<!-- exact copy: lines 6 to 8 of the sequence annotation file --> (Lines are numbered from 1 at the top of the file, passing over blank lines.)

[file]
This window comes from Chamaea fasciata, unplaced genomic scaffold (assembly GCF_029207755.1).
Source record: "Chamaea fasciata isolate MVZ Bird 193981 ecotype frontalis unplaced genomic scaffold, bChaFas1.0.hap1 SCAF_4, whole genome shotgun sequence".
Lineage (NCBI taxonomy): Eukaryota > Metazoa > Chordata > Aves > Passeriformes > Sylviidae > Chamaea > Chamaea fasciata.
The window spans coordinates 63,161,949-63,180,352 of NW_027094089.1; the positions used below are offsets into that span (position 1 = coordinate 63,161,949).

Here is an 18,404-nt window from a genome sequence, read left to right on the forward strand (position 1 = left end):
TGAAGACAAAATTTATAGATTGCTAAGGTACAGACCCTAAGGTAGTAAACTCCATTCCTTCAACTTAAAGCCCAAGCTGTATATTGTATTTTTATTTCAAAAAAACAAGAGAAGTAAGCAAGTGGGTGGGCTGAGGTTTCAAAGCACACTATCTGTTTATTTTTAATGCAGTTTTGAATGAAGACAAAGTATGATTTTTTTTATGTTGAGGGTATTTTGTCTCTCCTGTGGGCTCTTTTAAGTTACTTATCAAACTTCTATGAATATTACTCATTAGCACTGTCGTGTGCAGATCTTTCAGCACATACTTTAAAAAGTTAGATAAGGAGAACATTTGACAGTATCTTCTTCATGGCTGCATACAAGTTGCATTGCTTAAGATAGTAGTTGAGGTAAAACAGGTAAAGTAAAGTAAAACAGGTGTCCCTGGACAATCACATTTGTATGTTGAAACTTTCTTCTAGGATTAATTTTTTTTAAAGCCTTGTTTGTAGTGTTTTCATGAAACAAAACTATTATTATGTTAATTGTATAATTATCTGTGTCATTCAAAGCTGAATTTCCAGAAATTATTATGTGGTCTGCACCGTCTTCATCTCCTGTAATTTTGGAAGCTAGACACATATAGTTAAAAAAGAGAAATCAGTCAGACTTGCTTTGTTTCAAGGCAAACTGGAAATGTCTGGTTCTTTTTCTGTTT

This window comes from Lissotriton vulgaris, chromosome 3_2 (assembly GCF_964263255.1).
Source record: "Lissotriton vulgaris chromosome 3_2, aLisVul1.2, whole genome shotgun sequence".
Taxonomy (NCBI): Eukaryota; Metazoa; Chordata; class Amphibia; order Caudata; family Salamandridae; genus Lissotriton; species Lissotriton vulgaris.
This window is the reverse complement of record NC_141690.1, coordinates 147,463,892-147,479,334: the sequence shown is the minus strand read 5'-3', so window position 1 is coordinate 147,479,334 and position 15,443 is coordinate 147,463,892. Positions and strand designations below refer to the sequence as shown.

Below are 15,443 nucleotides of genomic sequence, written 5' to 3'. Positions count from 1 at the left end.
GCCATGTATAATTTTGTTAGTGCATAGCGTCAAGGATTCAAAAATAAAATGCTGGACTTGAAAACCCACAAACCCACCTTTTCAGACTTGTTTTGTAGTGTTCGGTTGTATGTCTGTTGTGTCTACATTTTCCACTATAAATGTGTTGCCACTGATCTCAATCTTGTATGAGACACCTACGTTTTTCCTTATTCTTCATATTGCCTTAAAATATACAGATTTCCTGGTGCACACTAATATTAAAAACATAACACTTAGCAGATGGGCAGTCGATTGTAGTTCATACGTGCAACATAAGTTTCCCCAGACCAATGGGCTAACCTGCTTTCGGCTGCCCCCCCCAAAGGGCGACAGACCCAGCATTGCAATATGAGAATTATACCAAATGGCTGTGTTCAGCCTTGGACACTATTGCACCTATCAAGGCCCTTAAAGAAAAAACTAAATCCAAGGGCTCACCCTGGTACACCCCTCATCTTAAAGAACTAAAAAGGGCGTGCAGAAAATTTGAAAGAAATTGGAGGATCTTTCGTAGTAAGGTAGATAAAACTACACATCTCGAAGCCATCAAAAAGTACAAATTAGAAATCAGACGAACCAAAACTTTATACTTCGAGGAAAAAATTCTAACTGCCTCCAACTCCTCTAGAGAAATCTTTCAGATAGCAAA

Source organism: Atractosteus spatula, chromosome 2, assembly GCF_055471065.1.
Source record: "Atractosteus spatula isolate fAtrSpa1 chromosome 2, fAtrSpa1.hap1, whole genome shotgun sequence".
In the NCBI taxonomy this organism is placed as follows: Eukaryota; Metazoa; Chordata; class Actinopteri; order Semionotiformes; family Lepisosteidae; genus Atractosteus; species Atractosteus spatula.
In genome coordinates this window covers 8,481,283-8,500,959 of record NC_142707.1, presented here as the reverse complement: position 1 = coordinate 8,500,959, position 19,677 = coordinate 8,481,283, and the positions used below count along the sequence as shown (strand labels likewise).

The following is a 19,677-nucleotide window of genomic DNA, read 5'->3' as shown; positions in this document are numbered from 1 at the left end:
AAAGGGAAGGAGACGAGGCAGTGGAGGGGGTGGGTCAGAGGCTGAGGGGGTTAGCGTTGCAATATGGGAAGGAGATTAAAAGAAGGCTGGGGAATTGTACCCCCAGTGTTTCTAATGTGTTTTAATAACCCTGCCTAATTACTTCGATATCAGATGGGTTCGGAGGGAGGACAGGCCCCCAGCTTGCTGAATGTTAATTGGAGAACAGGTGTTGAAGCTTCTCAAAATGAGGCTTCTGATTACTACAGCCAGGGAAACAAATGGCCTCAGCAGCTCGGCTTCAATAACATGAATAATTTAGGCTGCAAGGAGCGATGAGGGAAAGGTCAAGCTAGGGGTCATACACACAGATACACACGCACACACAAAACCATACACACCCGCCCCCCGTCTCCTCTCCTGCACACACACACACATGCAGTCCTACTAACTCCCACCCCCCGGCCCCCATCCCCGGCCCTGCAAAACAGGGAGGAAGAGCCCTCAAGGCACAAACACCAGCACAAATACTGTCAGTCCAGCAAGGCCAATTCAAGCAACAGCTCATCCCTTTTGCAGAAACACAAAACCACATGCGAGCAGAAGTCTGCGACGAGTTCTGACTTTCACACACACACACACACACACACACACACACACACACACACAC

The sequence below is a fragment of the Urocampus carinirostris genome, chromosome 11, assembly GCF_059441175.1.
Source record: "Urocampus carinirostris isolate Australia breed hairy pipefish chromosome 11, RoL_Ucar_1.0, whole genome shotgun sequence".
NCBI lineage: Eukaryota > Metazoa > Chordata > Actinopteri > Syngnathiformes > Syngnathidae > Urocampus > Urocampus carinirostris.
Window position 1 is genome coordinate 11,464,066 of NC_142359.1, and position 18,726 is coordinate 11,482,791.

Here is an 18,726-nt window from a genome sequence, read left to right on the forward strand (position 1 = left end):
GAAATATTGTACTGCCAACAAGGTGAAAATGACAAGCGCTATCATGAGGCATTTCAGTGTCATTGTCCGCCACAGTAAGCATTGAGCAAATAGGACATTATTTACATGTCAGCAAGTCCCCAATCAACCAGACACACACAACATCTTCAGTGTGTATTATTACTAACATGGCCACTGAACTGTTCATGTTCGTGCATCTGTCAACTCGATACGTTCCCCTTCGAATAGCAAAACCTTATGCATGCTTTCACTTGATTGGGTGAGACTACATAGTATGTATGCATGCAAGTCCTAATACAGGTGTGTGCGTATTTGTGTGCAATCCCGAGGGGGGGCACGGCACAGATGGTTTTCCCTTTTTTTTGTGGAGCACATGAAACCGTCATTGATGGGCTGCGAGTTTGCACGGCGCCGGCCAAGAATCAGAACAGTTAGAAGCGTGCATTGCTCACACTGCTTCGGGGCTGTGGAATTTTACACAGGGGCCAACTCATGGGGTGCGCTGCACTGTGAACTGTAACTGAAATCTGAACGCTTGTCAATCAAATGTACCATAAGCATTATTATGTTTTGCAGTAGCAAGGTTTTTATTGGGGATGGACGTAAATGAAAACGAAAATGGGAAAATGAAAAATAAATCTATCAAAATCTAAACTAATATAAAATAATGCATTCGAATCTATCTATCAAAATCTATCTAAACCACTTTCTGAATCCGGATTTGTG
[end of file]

TGAAGACAAAATTTATAGATTGCTAAGGTACAGACCCTAAGGTAGTAAACTCCATTCCTTCAACTTAAAGCCCAAGCTGTATATTGTATTTTTATTTCAAAAAAACAAGAGAAGTAAGCAAGTGGGTGGGCTGAGGTTTCAAAGCACACTATCTGTTTATTTTTAATGCAGTTTTGAATGAAGACAAAGTATGATTTTTTTTATGTTGAGGGTATTTTGTCTCTCCTGTGGGCTCTTTTAAGTTACTTATCAAACTTCTATGAATATTACTCATTAGCACTGTCGTGTGCAGATCTTTCAGCACATACTTTAAAAAGTTAGATAAGGAGAACATTTGACAGTATCTTCTTCATGGCTGCATACAAGTTGCATTGCTTAAGATAGTAGTTGAGGTAAAACAGGTAAAGTAAAGTAAAACAGGTGTCCCTGGACAATCACATTTGTATGTTGAAACTTTCTTCTAGGATTAATTTTTTTTAAAGCCTTGTTTGTAGTGTTTTCATGAAACAAAACTATTATTATGTTAATTGTATAATTATCTGTGTCATTCAAAGCTGAATTTCCAGAAATTATTATGTGGTCTGCACCGTCTTCATCTCCTGTAATTTTGGAAGCTAGACACATATAGTTAAAAAAGAGAAATCAGTCAGACTTGCTTTGTTTCAAGGCAAACTGGAAATGTCTGGTTCTTTTTCTGTTT

This window comes from Lissotriton vulgaris, chromosome 3_2 (assembly GCF_964263255.1).
Source record: "Lissotriton vulgaris chromosome 3_2, aLisVul1.2, whole genome shotgun sequence".